If this were a poem, each word would pulse with the kind of light that scatters clouds and scrubs alleyways clean of shadow. You would hide your eyes like the night I surprised you with with wine and roses, and we exposed the very last secret between us. Broken into stanzas, our promises would ring out like gospels in a southern church. There’s no shame in reliving the moments that chart our course. Where you see memories like photographs, I see stone chiseled from a sculpture. We are what remains after the work is done. I begged time to preserve us in the golden hour, but this is not quite a poem. We’ll not enjoy selective memory.

When in Rome, do as the Romans do. When in Sochi, complain.

Lessons learned from first-world problems

I had every intention, before sitting down tonight, to spend the majority of this post chastising reporters and athletes and anyone else writing or tweeting from Sochi for their snobbery and eagerness to complain about the seemingly countless first-world problems they are experiencing in the host city of the winter Olympics. After all, I have experience from which to speak; plus, the prospect of placing toilet paper in a trash can hardly seems worthy of national news coverage.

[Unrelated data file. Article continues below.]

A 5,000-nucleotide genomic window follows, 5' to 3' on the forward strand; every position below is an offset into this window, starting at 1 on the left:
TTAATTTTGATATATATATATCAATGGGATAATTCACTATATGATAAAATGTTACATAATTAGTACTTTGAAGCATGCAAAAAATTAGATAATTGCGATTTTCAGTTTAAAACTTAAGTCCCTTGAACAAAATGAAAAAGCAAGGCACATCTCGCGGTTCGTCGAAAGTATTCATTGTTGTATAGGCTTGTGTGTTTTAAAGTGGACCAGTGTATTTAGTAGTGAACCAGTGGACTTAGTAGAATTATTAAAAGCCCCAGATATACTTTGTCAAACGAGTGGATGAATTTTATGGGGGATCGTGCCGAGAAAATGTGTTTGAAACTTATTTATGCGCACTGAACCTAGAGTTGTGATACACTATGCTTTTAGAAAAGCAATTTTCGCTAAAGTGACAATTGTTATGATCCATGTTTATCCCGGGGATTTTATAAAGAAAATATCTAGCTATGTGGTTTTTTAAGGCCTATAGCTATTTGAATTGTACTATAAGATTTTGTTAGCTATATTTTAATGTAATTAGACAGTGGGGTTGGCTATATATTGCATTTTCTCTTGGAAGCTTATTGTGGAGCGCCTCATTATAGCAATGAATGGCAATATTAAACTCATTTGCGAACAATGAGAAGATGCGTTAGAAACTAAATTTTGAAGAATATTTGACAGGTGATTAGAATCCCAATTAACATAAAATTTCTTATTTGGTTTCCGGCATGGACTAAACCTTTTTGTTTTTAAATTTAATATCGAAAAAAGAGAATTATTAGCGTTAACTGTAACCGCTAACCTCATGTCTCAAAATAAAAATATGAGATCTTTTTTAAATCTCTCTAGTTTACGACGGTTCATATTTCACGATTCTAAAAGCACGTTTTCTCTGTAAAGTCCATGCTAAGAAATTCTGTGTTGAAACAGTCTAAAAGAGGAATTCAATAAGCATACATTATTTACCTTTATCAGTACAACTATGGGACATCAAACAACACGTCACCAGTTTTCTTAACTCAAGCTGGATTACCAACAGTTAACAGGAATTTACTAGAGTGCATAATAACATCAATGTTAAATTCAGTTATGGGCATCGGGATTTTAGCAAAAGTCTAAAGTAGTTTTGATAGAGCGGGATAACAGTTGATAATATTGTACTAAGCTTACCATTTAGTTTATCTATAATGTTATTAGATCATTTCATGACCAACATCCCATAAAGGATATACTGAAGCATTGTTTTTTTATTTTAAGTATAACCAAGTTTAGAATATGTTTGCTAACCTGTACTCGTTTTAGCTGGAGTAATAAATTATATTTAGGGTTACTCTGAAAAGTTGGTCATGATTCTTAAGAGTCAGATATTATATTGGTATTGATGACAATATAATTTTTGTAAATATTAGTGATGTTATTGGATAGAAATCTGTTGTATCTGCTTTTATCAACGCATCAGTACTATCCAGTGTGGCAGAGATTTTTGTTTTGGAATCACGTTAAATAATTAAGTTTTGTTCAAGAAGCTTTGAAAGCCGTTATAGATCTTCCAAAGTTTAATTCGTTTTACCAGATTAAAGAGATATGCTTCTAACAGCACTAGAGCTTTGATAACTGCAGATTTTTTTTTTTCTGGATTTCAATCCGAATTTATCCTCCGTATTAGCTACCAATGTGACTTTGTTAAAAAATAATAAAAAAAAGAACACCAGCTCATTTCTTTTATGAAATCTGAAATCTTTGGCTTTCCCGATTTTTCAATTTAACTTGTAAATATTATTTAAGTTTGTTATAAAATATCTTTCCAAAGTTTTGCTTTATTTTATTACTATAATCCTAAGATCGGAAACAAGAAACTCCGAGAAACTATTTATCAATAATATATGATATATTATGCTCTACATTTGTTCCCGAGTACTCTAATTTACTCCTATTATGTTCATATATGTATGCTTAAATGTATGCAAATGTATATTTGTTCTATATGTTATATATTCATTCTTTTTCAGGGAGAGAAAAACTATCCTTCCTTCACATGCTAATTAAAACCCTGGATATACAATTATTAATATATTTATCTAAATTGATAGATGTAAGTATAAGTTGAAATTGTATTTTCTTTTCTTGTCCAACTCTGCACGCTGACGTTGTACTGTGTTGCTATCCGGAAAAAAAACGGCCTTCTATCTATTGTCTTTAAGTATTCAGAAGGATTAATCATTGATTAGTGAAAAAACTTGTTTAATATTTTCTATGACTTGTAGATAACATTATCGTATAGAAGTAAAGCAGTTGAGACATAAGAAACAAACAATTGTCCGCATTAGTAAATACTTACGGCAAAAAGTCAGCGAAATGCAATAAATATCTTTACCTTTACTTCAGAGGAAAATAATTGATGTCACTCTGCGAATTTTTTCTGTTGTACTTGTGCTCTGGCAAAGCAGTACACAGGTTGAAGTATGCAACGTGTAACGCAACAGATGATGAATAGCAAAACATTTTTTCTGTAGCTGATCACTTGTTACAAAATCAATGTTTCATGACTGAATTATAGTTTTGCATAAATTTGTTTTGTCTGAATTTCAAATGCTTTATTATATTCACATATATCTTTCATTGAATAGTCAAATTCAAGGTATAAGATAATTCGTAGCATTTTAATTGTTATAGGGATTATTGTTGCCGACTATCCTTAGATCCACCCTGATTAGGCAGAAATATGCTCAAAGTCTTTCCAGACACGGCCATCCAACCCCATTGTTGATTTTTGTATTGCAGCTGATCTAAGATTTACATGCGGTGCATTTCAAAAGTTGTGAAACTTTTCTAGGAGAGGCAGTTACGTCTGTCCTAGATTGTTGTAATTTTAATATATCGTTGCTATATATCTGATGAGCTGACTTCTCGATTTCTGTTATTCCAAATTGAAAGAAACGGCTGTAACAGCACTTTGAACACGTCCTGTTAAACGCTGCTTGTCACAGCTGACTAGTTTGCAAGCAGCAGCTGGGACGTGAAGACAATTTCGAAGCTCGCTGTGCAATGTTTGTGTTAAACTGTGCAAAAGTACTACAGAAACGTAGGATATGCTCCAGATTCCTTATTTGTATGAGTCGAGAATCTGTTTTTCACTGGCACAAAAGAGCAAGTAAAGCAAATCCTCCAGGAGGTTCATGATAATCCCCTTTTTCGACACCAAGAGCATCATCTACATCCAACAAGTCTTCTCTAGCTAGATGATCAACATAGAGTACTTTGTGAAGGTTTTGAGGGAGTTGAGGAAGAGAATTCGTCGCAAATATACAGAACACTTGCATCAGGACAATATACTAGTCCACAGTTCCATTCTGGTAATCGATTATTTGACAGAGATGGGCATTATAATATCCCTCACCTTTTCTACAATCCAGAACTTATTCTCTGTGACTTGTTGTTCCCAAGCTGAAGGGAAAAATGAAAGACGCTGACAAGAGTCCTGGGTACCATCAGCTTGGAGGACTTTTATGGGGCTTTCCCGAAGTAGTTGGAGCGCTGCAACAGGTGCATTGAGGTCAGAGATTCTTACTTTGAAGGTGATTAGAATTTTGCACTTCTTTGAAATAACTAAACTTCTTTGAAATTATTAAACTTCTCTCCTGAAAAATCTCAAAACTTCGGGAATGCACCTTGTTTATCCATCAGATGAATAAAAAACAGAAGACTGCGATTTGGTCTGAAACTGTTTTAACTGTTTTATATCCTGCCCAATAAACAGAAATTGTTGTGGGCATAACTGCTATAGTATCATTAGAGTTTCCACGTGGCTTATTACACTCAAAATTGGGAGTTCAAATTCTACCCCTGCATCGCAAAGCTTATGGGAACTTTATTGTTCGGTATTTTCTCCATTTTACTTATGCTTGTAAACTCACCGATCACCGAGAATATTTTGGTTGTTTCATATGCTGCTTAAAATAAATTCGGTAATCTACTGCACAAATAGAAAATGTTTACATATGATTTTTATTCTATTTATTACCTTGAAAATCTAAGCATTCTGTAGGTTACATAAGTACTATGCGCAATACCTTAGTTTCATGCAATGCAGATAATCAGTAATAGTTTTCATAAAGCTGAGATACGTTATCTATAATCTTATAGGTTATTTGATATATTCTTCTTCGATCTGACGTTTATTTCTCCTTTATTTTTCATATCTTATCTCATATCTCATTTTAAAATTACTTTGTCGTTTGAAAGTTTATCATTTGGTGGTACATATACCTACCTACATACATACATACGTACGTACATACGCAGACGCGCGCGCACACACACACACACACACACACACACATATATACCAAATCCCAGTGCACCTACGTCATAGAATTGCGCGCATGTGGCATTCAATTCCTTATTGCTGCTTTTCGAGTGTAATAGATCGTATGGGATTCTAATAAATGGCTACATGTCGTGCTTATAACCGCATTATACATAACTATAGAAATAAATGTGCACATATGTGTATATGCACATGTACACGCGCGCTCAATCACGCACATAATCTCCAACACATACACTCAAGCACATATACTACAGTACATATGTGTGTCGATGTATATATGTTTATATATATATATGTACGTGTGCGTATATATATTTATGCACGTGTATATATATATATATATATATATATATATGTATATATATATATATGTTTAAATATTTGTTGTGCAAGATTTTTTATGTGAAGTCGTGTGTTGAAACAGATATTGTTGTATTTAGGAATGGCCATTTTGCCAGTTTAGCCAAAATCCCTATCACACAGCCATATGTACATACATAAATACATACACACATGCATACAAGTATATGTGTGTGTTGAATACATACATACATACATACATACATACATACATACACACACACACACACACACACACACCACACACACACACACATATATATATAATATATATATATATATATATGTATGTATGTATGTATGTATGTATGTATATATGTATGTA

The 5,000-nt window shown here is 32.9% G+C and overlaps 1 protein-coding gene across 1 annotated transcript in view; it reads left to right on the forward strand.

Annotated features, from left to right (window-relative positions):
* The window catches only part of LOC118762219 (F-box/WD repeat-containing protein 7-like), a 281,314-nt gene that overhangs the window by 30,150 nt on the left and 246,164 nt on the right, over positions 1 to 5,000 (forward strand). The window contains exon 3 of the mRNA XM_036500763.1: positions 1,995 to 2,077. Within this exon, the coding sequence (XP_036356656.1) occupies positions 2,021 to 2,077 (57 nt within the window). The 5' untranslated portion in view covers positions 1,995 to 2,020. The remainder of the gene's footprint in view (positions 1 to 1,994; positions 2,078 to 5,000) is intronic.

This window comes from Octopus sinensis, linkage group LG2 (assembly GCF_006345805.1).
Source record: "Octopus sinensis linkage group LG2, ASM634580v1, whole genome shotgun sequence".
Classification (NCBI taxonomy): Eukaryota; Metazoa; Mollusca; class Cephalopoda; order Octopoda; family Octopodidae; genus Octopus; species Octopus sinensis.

I had my high horse fed, saddled and ready to ride, but the universe saw fit to deal me small dose of humility first. You see, writing tonight was to immediately follow Wisconsin’s official state chore – high volume snow removal. Considering the established pattern of this endless winter (massive snowfall followed by polar vortex… lather, rinse, repeat), clearing the driveway after today’s frosty offering was essential before it adhered to the concrete like Play-Doh in shag carpet.

For this heavy responsibility, I have a small snowblower. It’s old. Ancient, really. But tough. And reliable. It’s saved me untold hours and at least as many back aches, and despite its geriatric stature, it started right up tonight like it always does. I set the throttle speed, pausing only to wipe some blowing flakes from my eyes, and engaged the auger. At least, I tried to, but a simple squeeze of the lever caused the apparently fatigued cable that powers it to snap. My heart: sunken. The auger: motionless. My indestructible snowblower: destructed.

I’ll be honest. My first thought was not how lucky I was to have a driveway, or the house to which it leads or the relative health needed to void four inches of drifted snow from the ground. It is a first-world problem, sure. But it’s my first-world problem.